the plurality of secondary air apertures are located in the air regulator floor;
the air regulator further comprises a secondary air damper, the secondary air damper having a low burn position and a high burn position, wherein the secondary air damper covers a larger portion of the first secondary air aperture in the low burn position than in the high burn position;
the woodstove further comprises a secondary air pipe comprising:
an entrance aperture configured to receive secondary air from the plurality of secondary air apertures of the air regulator and allow secondary air to enter the secondary air pipe; and
an exit aperture configured to allow secondary air to exit the secondary air pipe and directly mix with the combustible gas in the firebox, wherein the secondary air exits the exit aperture at a temperature of at least 800 degrees Fahrenheit;
the air regulator further comprises a separation plate extending from the air regulator floor, the separation plate creating a seal within the air regulator such that air entering the primary air aperture cannot mix with air entering the secondary air apertures within the air regulator; and
the primary air aperture supplies primary air to the fire located in the firebox by supplying air to a fuel source in the firebox.
3. The woodstove of claim 2, wherein the firebox comprises a firebox floor configured to receive a fuel source, wherein the housing comprises a housing floor configured to position the woodstove on a surface, and wherein the secondary air pipe is disposed above the firebox floor when the housing floor is positioned on a flat surface.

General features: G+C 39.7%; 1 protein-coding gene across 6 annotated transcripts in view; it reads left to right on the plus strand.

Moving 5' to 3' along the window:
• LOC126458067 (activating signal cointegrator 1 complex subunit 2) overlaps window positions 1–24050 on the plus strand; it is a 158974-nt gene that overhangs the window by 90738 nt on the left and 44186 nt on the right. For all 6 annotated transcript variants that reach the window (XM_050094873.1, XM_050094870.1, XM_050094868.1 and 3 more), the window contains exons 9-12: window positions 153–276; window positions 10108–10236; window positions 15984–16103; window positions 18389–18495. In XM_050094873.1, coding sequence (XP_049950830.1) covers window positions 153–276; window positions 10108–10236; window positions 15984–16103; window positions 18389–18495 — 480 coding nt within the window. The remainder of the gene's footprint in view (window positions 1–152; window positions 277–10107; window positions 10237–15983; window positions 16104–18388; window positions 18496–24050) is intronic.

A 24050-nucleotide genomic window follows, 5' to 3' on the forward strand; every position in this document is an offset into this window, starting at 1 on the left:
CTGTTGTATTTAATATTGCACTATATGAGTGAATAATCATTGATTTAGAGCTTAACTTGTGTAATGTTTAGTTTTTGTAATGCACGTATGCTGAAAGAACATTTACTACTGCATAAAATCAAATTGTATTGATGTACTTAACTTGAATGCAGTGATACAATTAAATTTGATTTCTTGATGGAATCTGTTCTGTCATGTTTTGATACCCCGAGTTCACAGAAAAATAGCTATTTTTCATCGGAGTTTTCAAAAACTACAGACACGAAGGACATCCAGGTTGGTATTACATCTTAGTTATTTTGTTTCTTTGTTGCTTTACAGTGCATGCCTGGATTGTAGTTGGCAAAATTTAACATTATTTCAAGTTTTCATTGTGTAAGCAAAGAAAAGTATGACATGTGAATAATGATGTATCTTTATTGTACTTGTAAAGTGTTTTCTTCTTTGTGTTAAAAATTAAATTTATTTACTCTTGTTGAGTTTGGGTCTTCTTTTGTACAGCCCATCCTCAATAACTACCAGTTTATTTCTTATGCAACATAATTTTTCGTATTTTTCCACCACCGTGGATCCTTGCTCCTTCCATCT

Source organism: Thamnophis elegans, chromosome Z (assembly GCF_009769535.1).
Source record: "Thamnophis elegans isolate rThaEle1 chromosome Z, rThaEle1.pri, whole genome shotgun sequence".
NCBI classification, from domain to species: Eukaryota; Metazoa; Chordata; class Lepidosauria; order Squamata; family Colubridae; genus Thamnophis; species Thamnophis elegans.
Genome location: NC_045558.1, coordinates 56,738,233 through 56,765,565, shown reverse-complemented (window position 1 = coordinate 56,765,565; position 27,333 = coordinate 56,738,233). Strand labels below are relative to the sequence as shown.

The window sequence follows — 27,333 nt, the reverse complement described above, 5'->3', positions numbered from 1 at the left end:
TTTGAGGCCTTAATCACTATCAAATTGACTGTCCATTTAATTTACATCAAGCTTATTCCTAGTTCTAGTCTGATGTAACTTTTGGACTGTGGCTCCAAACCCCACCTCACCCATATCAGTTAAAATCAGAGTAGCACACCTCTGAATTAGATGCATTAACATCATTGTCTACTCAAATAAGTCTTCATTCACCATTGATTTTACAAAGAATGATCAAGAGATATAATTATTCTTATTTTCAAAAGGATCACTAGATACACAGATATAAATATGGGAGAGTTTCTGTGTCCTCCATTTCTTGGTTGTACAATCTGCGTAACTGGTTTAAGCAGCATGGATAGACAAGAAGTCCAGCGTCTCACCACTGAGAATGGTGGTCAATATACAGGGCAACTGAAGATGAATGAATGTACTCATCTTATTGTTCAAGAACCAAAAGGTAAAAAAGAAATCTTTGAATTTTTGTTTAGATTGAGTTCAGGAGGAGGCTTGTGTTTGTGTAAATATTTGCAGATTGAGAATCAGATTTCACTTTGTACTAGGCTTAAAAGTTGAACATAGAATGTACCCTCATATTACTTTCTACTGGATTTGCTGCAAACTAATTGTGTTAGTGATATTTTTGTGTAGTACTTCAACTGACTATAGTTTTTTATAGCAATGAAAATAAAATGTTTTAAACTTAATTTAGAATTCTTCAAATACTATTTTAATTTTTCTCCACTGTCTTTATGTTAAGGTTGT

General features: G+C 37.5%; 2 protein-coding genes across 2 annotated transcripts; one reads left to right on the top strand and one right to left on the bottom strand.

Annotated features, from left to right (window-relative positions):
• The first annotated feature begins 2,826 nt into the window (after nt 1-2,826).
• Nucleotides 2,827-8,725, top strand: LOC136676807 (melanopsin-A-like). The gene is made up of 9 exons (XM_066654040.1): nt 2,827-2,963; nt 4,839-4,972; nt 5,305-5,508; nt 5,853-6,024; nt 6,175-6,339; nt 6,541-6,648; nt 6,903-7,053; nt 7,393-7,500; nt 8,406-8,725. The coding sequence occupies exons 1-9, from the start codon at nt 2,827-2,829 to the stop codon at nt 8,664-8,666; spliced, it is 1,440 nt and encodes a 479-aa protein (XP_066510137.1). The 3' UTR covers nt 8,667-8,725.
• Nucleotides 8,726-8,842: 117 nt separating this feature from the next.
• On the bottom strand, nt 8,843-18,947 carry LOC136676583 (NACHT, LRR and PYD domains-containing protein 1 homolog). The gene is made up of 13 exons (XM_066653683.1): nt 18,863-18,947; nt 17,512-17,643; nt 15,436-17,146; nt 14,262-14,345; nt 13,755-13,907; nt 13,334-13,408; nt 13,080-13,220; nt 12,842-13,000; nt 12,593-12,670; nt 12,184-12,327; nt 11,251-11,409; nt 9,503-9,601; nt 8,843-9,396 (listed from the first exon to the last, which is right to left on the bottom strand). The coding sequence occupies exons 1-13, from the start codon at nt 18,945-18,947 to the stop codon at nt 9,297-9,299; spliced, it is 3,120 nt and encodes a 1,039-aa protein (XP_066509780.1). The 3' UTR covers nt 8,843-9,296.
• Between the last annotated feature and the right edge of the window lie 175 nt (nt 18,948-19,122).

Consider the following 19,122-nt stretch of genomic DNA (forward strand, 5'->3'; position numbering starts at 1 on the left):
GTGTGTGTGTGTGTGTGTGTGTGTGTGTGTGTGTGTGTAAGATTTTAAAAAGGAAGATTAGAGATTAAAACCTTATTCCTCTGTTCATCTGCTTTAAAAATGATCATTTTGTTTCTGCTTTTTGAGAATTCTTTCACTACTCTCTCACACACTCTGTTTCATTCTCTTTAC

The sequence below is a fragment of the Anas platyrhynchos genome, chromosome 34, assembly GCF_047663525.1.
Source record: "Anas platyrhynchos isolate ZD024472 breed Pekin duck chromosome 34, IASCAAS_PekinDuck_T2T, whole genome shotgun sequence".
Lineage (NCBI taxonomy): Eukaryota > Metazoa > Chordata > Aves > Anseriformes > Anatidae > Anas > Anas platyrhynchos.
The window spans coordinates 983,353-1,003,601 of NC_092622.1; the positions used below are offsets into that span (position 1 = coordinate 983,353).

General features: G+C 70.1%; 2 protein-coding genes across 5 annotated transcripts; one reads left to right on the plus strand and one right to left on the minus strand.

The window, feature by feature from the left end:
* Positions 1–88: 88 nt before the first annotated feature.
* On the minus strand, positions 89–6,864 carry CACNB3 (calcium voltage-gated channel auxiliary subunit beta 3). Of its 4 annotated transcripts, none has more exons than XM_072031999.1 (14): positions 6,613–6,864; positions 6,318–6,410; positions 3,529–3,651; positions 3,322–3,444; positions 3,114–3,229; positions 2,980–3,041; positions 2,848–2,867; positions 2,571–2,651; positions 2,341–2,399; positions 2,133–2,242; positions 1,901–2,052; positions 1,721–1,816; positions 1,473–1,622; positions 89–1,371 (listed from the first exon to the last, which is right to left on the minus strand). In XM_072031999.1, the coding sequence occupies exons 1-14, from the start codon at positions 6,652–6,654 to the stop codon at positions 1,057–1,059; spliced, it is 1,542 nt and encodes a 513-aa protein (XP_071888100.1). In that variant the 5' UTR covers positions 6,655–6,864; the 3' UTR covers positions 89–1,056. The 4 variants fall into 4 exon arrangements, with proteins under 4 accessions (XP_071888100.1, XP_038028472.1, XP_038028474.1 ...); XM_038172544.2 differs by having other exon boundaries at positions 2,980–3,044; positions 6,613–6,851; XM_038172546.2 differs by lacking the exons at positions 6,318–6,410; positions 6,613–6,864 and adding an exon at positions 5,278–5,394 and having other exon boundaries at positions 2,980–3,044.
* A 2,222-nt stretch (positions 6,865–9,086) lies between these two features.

4. The woodstove of claim 1, wherein the air regulator further comprises a primary air damper and the primary air damper has a low burn position and a high burn position, wherein the primary air damper covers a larger portion of the primary air aperture in the low burn position than in the high burn position.
5. The woodstove of claim 4, wherein:
the primary air damper is operably connected to the secondary air damper such that when the primary air damper is in the high burn position, the secondary air damper is in the high burn position and when the primary air damper is in the low burn position, the secondary air damper is in the low burn position;
the primary air damper covers a maximum portion of the primary air aperture in the low burn position; and
the primary air damper covers a minimum portion of the primary air aperture in the high burn position.
6. The woodstove of claim 2, wherein:
the primary air damper covers a maximum portion of the primary air aperture in the low burn position;
the primary air damper covers a minimum portion of the primary air aperture in the high burn position;
the secondary air damper covers a maximum portion of the first secondary air aperture in the low burn position;
the secondary air damper covers a minimum portion of the first secondary air aperture in the high burn position; and
the secondary air damper covers a portion of the second secondary air aperture in the low burn position.
7. The woodstove of claim 2, wherein the woodstove comprises a plurality of secondary air pipes, each secondary air pipe comprises a plurality of exit apertures, and each of the secondary air pipes of the plurality of secondary air pipes is generally cylindrical in shape.